Blowing through your dailies early was actually a poor way to do things. You don't have enough of them to do that, and you have other alternatives for given situations. Why would you blow through a daily like Beacon of Hope when you have more efficient healing abilities at your disposal, for example? Why would a Fighter blow a daily that marks a target for the entire encounter on a group of kobolds that are going to die relatively quickly?  Why would a wizard use sleep on a standard encounter vs. pirates when a strong AoE will widdle them down enough for the strikers to take them out in the next round?

Blowing through your dailies early doesn't really help you much in 4e. You have reliable alternatives to the point that you don't need to do that, and not doing so is usually more efficient. Daily abilities will always mean the 5mwd is possible, but 4e drastically reduced the problem with encounter based resources and using the encounter as the gauge instead of the day.
I would also just like to add that an "encounter" does not necessarily mean combat.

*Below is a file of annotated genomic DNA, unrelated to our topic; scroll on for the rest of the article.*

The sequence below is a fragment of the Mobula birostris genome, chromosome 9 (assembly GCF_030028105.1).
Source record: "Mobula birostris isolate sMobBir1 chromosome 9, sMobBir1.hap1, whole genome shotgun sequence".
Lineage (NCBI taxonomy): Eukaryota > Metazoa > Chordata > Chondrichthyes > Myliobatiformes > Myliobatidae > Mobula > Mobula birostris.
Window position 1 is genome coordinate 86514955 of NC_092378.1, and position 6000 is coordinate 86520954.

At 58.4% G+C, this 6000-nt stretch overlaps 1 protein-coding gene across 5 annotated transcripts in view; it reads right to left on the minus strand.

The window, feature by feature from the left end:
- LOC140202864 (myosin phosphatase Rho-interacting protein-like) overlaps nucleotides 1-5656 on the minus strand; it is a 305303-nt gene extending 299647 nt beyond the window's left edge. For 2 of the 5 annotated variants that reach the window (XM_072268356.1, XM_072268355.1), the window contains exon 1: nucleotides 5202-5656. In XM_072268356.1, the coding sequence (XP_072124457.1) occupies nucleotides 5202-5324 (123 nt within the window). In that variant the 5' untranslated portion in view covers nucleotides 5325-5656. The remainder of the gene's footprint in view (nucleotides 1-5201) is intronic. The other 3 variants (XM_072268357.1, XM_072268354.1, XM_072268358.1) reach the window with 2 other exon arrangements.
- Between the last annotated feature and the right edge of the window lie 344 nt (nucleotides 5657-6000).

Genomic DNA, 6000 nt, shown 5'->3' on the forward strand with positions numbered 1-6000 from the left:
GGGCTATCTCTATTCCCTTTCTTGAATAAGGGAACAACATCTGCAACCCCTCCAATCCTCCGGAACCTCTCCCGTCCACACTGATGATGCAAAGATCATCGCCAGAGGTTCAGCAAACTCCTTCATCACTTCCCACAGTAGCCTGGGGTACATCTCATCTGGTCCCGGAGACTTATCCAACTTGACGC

Yes, we have all been aware of that, for many years now.



A lot aren't. Especially in the context of the post I was referring to. 5-6 encounters per day which drain resources. Usually, combat is what drains resources. In 4e, encounters designed around page 42 could also be a resource drain.
No 4th ed made the 5MWD even worse by encouraging every class to blow dailies and thenn go back home.

 You do not even need an encounter  system and it is very artifical to even include one. Once again they took a bad idea in 3.5 and made it worse.




Yep, talk about the most "Vancian" system ever; every (non-Essentials) class has daily spells.



Only they're not spells. They're daily exploits, prayers, evocations, disciplines, spells, etc.

The thing is, none of them were reliant on them to get through the day.
No 4th ed made the 5MWD even worse by encouraging every class to blow dailies and thenn go back home.

If you were trying to convince me that you've never actually played 4e, you've succeeded.